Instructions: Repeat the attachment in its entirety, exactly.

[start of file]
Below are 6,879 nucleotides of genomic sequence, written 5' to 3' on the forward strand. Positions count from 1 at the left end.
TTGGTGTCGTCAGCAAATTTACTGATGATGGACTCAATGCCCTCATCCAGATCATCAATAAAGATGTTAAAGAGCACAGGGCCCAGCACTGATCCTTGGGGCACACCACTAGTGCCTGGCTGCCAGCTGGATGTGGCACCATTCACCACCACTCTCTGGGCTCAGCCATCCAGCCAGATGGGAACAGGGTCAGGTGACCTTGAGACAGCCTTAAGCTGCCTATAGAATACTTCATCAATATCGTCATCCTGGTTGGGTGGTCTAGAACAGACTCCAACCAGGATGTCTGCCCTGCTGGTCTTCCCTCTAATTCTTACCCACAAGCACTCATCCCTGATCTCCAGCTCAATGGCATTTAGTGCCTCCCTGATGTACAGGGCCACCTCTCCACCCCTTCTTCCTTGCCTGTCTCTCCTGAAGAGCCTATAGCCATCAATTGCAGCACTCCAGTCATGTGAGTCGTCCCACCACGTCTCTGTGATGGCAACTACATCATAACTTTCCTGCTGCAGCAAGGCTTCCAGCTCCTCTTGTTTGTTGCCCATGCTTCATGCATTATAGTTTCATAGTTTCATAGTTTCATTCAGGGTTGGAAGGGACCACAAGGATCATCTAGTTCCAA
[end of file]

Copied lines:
Below are 6,879 nucleotides of genomic sequence, written 5' to 3' on the forward strand. Positions count from 1 at the left end.
TTGGTGTCGTCAGCAAATTTACTGATGATGGACTCAATGCCCTCATCCAGATCATCAATAAAGATGTTAAAGAGCACAGGGCCCAGCACTGATCCTTGGGGCACACCACTAGTGCCTGGCTGCCAGCTGGATGTGGCACCATTCACCACCACTCTCTGGGCTCAGCCATCCAGCCAGATGGGAACAGGGTCAGGTGACCTTGAGACAGCCTTAAGCTGCCTATAGAATACTTCATCAATATCGTCATCCTGGTTGGGTGGTCTAGAACAGACTCCAACCAGGATGTCTGCCCTGCTGGTCTTCCCTCTAATTCTTACCCACAAGCACTCATCCCTGATCTCCAGCTCAATGGCATTTAGTGCCTCCCTGATGTACAGGGCCACCTCTCCACCCCTTCTTCCTTGCCTGTCTCTCCTGAAGAGCCTATAGCCATCAATTGCAGCACTCCAGTCATGTGAGTCGTCCCACCACGTCTCTGTGATGGCAACTACATCATAACTTTCCTGCTGCAGCAAGGCTTCCAGCTCCTCTTGTTTGTTGCCCATGCTTCATGCATTATAGTTTCATAGTTTCATAGTTTCATTCAGGGTTGGAAGGGACCACAAGGATCATCTAGTTCCAA